Opportunities and Challenges in Activity-Based Protein Profiling of Mycobacteria
Mycobacteria, from saprophytic to pathogenic species, encounter diverse environments that demand metabolic versatility and rapid adaptation from these bacteria for their survival. The human pathogen Mycobacterium tuberculosis, for example, can enter a reversible state of dormancy in which it is metabolically active, but does not increase in number, and which is believed to enable its survival in the human host for years, with attendant risk for reactivation to active tuberculosis. Driven by the need to combat mycobacterial diseases like tuberculosis, efforts to understand such adaptations have benefitted in recent years from application of activity-based probes. These studies have been inspired by the potential of these chemical tools to uncover protein function for previously unannotated proteins, track shifts in protein activity as a function of environment, and provide a streamlined method for screening and developing inhibitors. Here we seek to contextualize progress thus far with achieving these goals and highlight the unique challenges and opportunities for activity-based probes to further our understanding of protein function and regulation, bacterial physiology, and antibiotic development.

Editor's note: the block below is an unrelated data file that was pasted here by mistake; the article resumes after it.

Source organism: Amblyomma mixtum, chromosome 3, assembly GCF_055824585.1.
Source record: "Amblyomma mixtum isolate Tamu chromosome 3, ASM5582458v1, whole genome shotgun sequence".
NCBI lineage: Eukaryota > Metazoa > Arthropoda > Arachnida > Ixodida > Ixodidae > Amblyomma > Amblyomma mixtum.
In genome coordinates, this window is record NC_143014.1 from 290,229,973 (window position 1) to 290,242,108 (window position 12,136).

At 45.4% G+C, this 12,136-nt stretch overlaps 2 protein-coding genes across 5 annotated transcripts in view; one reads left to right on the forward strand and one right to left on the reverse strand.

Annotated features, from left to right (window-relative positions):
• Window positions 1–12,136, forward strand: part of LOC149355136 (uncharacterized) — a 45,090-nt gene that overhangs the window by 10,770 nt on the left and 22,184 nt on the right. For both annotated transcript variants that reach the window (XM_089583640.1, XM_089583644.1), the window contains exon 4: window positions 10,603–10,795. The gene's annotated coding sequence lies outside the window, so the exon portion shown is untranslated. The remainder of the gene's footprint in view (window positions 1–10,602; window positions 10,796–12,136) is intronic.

We thank Dr. Benjamin Cravatt, Dr. Peter Tonge, and members of the Seeliger laboratory for helpful discussions on topics and concepts discussed in this review.
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